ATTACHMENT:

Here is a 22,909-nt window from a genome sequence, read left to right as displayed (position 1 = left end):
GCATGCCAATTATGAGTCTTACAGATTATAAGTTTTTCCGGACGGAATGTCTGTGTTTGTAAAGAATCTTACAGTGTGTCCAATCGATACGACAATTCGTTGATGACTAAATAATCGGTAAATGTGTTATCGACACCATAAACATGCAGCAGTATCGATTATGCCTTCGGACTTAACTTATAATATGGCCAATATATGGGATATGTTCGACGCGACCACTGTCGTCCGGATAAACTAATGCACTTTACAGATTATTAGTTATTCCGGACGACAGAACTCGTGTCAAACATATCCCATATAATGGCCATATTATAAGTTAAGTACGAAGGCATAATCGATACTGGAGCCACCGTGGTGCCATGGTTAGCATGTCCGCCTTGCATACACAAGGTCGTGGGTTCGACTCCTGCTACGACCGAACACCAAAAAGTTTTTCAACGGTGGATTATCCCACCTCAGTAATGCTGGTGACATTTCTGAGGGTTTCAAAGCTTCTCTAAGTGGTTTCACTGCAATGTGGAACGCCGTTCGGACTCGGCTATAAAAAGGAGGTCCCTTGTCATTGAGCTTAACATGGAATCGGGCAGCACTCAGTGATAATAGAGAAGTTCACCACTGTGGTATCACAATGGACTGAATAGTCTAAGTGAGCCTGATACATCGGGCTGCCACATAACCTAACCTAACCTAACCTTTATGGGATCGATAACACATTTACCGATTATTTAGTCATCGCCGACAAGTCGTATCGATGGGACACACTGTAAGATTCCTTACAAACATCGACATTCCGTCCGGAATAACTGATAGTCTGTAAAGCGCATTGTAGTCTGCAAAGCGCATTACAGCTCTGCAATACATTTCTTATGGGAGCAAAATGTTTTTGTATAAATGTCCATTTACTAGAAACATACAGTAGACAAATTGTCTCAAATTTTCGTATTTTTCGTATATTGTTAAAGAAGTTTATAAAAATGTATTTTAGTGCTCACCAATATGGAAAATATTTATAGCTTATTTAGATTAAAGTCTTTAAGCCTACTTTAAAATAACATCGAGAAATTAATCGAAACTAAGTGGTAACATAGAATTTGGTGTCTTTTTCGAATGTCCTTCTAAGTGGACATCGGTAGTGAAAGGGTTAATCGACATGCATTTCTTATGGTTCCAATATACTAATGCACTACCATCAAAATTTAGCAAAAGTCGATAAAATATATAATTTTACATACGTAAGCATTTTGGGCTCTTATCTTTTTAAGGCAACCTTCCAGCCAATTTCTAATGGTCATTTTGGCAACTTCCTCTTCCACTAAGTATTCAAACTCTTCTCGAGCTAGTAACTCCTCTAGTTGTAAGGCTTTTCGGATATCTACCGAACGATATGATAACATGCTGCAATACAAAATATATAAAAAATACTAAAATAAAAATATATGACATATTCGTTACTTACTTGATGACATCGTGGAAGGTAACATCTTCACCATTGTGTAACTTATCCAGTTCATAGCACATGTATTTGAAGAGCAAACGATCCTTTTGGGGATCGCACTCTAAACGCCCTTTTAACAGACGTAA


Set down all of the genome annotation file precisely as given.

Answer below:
Here is a 22,909-nt window from a genome sequence, read left to right as displayed (position 1 = left end):
GCATGCCAATTATGAGTCTTACAGATTATAAGTTTTTCCGGACGGAATGTCTGTGTTTGTAAAGAATCTTACAGTGTGTCCAATCGATACGACAATTCGTTGATGACTAAATAATCGGTAAATGTGTTATCGACACCATAAACATGCAGCAGTATCGATTATGCCTTCGGACTTAACTTATAATATGGCCAATATATGGGATATGTTCGACGCGACCACTGTCGTCCGGATAAACTAATGCACTTTACAGATTATTAGTTATTCCGGACGACAGAACTCGTGTCAAACATATCCCATATAATGGCCATATTATAAGTTAAGTACGAAGGCATAATCGATACTGGAGCCACCGTGGTGCCATGGTTAGCATGTCCGCCTTGCATACACAAGGTCGTGGGTTCGACTCCTGCTACGACCGAACACCAAAAAGTTTTTCAACGGTGGATTATCCCACCTCAGTAATGCTGGTGACATTTCTGAGGGTTTCAAAGCTTCTCTAAGTGGTTTCACTGCAATGTGGAACGCCGTTCGGACTCGGCTATAAAAAGGAGGTCCCTTGTCATTGAGCTTAACATGGAATCGGGCAGCACTCAGTGATAATAGAGAAGTTCACCACTGTGGTATCACAATGGACTGAATAGTCTAAGTGAGCCTGATACATCGGGCTGCCACATAACCTAACCTAACCTAACCTTTATGGGATCGATAACACATTTACCGATTATTTAGTCATCGCCGACAAGTCGTATCGATGGGACACACTGTAAGATTCCTTACAAACATCGACATTCCGTCCGGAATAACTGATAGTCTGTAAAGCGCATTGTAGTCTGCAAAGCGCATTACAGCTCTGCAATACATTTCTTATGGGAGCAAAATGTTTTTGTATAAATGTCCATTTACTAGAAACATACAGTAGACAAATTGTCTCAAATTTTCGTATTTTTCGTATATTGTTAAAGAAGTTTATAAAAATGTATTTTAGTGCTCACCAATATGGAAAATATTTATAGCTTATTTAGATTAAAGTCTTTAAGCCTACTTTAAAATAACATCGAGAAATTAATCGAAACTAAGTGGTAACATAGAATTTGGTGTCTTTTTCGAATGTCCTTCTAAGTGGACATCGGTAGTGAAAGGGTTAATCGACATGCATTTCTTATGGTTCCAATATACTAATGCACTACCATCAAAATTTAGCAAAAGTCGATAAAATATATAATTTTACATACGTAAGCATTTTGGGCTCTTATCTTTTTAAGGCAACCTTCCAGCCAATTTCTAATGGTCATTTTGGCAACTTCCTCTTCCACTAAGTATTCAAACTCTTCTCGAGCTAGTAACTCCTCTAGTTGTAAGGCTTTTCGGATATCTACCGAACGATATGATAACATGCTGCAATACAAAATATATAAAAAATACTAAAATAAAAATATATGACATATTCGTTACTTACTTGATGACATCGTGGAAGGTAACATCTTCACCATTGTGTAACTTATCCAGTTCATAGCACATGTATTTGAAGAGCAAACGATCCTTTTGGGGATCGCACTCTAAACGCCCTTTTAACAGACGTAA